Grocery group Casino Guichard Perrachon, along with its rival Carrefour, have been experimenting with keeping select stores open even after their employees go home.
The move helps both retailers get around laws that prevent grocers of all sizes from making employees work late-night hours or on Sunday afternoons. Casino Guichard Perrachon is keeping 200 stores open after employees leave, with self-checkout machines taking over. And Carrefour has also started testing the same idea in Paris with a market that is open 24/7.
As Bloomberg explained, the stores lock their liquor cabinets and close meat counters and cheese-cutting stations while shoppers peruse other areas of the store. Security guards roam the aisles to keep an eye out for shoplifters.
“We’re responding to customer demand,” said Alexandre de Palmas, director of Carrefour’s convenience store division. He added that hundreds of shoppers show up during the late-night hours and there is more traffic earlier in the evening, “because people aren’t worried the shop will be closed when they get there.”
Casino reported that a hypermarket in Angers, two hours outside of Paris, sees more than 1,000 customers on a typical Sunday afternoon, about as many as during the morning shift staffed by clerks.
While French unions say the rules are necessary so that workers get time off and aren’t exploited, the country’s retailers argue they need to stay open for longer hours to remain competitive with online rivals. “The internet has changed the game, and we have to adapt,” said Sebastien Corrado, marketing director for the Casino group, which launched its program last December. “We’re finding a way for physical retail to compete.”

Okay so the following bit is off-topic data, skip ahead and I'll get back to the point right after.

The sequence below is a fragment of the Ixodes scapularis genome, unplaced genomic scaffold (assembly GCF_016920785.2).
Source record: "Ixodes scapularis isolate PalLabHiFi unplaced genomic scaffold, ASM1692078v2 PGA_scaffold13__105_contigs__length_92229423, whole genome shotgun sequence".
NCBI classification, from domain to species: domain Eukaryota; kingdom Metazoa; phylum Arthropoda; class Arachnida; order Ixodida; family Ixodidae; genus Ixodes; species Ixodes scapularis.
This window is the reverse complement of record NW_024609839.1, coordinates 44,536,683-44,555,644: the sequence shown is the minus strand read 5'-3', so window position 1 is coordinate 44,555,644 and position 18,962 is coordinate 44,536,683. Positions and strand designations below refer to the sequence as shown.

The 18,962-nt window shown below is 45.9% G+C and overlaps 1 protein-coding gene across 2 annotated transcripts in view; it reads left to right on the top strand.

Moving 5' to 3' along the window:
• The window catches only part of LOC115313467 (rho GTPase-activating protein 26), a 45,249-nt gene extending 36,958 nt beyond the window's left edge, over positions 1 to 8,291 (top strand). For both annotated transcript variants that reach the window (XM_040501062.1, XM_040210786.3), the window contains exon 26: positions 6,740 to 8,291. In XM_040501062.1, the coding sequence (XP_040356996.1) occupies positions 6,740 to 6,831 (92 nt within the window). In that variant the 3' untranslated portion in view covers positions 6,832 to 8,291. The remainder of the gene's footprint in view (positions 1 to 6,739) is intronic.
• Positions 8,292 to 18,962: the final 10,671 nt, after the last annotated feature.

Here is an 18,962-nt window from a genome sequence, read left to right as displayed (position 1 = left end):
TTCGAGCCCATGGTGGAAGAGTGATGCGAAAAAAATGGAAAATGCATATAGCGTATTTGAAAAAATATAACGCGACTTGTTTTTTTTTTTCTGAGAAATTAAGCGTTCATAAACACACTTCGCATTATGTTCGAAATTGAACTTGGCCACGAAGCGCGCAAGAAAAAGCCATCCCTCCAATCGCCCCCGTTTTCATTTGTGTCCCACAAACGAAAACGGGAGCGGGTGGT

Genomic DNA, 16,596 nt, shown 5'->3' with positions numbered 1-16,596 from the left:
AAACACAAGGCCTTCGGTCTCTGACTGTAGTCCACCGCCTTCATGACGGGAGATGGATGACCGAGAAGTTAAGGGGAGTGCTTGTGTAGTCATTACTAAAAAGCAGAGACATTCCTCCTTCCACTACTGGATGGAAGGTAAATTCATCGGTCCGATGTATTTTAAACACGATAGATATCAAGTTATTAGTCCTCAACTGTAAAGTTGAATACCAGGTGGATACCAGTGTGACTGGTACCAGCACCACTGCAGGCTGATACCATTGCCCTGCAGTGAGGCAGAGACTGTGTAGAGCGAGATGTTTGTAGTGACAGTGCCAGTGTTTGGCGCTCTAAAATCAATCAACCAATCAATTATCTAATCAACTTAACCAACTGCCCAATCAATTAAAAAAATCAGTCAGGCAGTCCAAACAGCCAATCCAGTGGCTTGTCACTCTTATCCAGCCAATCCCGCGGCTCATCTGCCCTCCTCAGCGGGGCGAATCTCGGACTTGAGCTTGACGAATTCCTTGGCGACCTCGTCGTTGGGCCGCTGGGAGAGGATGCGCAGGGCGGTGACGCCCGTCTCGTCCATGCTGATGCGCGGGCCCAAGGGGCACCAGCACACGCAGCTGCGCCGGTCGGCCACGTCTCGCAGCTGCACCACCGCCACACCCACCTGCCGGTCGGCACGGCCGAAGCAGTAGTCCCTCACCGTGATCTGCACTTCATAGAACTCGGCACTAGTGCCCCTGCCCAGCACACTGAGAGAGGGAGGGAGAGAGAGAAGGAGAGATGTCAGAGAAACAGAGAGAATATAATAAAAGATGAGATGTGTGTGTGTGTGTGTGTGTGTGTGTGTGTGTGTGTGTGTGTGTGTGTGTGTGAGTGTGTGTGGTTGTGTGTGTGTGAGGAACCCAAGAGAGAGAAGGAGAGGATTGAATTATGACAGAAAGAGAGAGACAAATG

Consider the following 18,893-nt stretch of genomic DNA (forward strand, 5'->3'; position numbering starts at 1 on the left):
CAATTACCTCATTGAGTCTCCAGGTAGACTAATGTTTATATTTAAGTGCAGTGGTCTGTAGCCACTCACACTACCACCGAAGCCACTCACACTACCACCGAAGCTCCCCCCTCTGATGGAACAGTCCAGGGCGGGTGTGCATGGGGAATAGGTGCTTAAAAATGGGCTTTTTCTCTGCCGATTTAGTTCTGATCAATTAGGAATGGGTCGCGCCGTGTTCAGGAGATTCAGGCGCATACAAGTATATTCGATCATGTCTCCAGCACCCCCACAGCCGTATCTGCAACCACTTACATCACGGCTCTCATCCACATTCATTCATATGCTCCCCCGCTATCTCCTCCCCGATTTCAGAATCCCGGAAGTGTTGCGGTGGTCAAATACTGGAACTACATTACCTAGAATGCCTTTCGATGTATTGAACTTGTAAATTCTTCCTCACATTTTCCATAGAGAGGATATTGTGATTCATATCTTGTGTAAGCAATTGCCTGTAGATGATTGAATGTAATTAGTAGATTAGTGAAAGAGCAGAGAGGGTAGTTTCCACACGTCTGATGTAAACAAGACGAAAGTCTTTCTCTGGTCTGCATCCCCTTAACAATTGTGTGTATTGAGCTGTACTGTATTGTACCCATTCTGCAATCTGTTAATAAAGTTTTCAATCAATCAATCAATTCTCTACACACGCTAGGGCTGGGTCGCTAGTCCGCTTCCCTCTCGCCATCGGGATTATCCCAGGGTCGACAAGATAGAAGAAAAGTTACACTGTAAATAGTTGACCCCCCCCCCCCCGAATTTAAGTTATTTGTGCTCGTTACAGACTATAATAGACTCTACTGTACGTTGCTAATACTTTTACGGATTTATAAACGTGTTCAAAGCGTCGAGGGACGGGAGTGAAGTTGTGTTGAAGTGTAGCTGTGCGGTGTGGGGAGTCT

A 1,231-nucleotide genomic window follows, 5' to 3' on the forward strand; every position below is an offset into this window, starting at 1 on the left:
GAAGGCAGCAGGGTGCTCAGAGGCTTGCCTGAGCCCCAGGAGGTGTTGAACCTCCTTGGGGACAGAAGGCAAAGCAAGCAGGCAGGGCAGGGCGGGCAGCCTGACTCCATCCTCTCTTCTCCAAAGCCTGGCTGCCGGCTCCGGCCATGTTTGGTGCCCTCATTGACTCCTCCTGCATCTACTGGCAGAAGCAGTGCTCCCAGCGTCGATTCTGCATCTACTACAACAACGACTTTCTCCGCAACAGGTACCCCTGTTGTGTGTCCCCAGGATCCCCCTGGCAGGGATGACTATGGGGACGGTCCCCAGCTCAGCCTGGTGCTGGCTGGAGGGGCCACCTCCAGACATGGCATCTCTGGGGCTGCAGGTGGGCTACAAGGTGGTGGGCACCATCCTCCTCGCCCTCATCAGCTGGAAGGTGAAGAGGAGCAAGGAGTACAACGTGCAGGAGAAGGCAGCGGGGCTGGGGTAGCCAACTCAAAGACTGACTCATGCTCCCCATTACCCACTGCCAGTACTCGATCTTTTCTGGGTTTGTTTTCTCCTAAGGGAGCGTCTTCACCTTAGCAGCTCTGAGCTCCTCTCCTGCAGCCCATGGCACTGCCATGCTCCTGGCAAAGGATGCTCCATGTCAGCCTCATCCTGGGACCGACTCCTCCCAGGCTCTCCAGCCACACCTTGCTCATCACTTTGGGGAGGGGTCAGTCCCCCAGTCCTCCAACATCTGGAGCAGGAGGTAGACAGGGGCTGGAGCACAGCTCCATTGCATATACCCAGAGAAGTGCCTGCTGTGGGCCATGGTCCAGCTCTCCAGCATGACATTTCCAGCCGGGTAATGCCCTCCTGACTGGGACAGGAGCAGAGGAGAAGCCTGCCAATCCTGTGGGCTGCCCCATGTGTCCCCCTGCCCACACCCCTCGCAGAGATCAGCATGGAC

Of course, the unions don’t see it that way. “Sunday should be for rest, for spending time with friends and family,” said Joanny Poncet, a union representative at Casino’s Franprix chain. “There’s no reason consumers can’t plan ahead and shop another time.”
However, Cedric Lecasble, an analyst at MainFirst Bank AG, noted that moves toward automation will happen regardless of a store’s hours. “As consumers get used to making smaller, more frequent purchases, and with eCommerce making it so they can shop whenever they wish, it’s hard to envision that the unions will be able to block this forever.”